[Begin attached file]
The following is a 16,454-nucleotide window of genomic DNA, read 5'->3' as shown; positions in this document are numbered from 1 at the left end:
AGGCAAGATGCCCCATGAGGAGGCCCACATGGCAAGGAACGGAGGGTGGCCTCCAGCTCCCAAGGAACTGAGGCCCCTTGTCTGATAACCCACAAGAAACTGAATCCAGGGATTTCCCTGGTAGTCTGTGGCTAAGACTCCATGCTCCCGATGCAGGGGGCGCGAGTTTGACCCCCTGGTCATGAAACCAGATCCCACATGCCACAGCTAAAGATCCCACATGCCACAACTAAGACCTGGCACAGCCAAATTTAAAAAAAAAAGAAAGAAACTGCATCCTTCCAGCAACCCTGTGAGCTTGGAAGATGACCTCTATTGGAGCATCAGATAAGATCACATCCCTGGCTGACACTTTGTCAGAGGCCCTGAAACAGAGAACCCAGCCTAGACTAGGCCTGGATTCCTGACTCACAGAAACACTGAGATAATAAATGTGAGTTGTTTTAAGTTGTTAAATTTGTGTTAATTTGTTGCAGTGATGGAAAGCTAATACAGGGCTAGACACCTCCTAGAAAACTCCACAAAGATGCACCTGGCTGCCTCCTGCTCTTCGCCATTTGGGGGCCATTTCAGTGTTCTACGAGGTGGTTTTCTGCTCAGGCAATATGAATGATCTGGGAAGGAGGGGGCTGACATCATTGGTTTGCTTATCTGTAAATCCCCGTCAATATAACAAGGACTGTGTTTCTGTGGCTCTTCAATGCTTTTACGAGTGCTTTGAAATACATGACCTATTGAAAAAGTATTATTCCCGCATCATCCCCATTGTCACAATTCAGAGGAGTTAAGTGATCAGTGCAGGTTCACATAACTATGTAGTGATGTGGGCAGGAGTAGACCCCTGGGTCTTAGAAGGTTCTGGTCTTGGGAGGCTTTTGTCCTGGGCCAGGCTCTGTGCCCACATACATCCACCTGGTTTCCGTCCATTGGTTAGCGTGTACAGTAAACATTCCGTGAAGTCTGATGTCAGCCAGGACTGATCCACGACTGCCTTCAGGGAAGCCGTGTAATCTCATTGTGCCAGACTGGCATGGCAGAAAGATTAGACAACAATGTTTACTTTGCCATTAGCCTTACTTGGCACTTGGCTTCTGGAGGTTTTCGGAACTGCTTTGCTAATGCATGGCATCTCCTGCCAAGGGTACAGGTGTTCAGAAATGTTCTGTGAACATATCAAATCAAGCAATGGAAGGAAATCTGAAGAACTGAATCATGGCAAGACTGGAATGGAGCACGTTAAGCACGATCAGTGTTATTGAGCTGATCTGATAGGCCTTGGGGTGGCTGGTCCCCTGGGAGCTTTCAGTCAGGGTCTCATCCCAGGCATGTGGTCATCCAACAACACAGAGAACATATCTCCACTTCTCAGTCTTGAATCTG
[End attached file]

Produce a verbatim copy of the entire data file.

The following is a 16,454-nucleotide window of genomic DNA, read 5'->3' as shown; positions in this document are numbered from 1 at the left end:
AGGCAAGATGCCCCATGAGGAGGCCCACATGGCAAGGAACGGAGGGTGGCCTCCAGCTCCCAAGGAACTGAGGCCCCTTGTCTGATAACCCACAAGAAACTGAATCCAGGGATTTCCCTGGTAGTCTGTGGCTAAGACTCCATGCTCCCGATGCAGGGGGCGCGAGTTTGACCCCCTGGTCATGAAACCAGATCCCACATGCCACAGCTAAAGATCCCACATGCCACAACTAAGACCTGGCACAGCCAAATTTAAAAAAAAAAGAAAGAAACTGCATCCTTCCAGCAACCCTGTGAGCTTGGAAGATGACCTCTATTGGAGCATCAGATAAGATCACATCCCTGGCTGACACTTTGTCAGAGGCCCTGAAACAGAGAACCCAGCCTAGACTAGGCCTGGATTCCTGACTCACAGAAACACTGAGATAATAAATGTGAGTTGTTTTAAGTTGTTAAATTTGTGTTAATTTGTTGCAGTGATGGAAAGCTAATACAGGGCTAGACACCTCCTAGAAAACTCCACAAAGATGCACCTGGCTGCCTCCTGCTCTTCGCCATTTGGGGGCCATTTCAGTGTTCTACGAGGTGGTTTTCTGCTCAGGCAATATGAATGATCTGGGAAGGAGGGGGCTGACATCATTGGTTTGCTTATCTGTAAATCCCCGTCAATATAACAAGGACTGTGTTTCTGTGGCTCTTCAATGCTTTTACGAGTGCTTTGAAATACATGACCTATTGAAAAAGTATTATTCCCGCATCATCCCCATTGTCACAATTCAGAGGAGTTAAGTGATCAGTGCAGGTTCACATAACTATGTAGTGATGTGGGCAGGAGTAGACCCCTGGGTCTTAGAAGGTTCTGGTCTTGGGAGGCTTTTGTCCTGGGCCAGGCTCTGTGCCCACATACATCCACCTGGTTTCCGTCCATTGGTTAGCGTGTACAGTAAACATTCCGTGAAGTCTGATGTCAGCCAGGACTGATCCACGACTGCCTTCAGGGAAGCCGTGTAATCTCATTGTGCCAGACTGGCATGGCAGAAAGATTAGACAACAATGTTTACTTTGCCATTAGCCTTACTTGGCACTTGGCTTCTGGAGGTTTTCGGAACTGCTTTGCTAATGCATGGCATCTCCTGCCAAGGGTACAGGTGTTCAGAAATGTTCTGTGAACATATCAAATCAAGCAATGGAAGGAAATCTGAAGAACTGAATCATGGCAAGACTGGAATGGAGCACGTTAAGCACGATCAGTGTTATTGAGCTGATCTGATAGGCCTTGGGGTGGCTGGTCCCCTGGGAGCTTTCAGTCAGGGTCTCATCCCAGGCATGTGGTCATCCAACAACACAGAGAACATATCTCCACTTCTCAGTCTTGAATCTG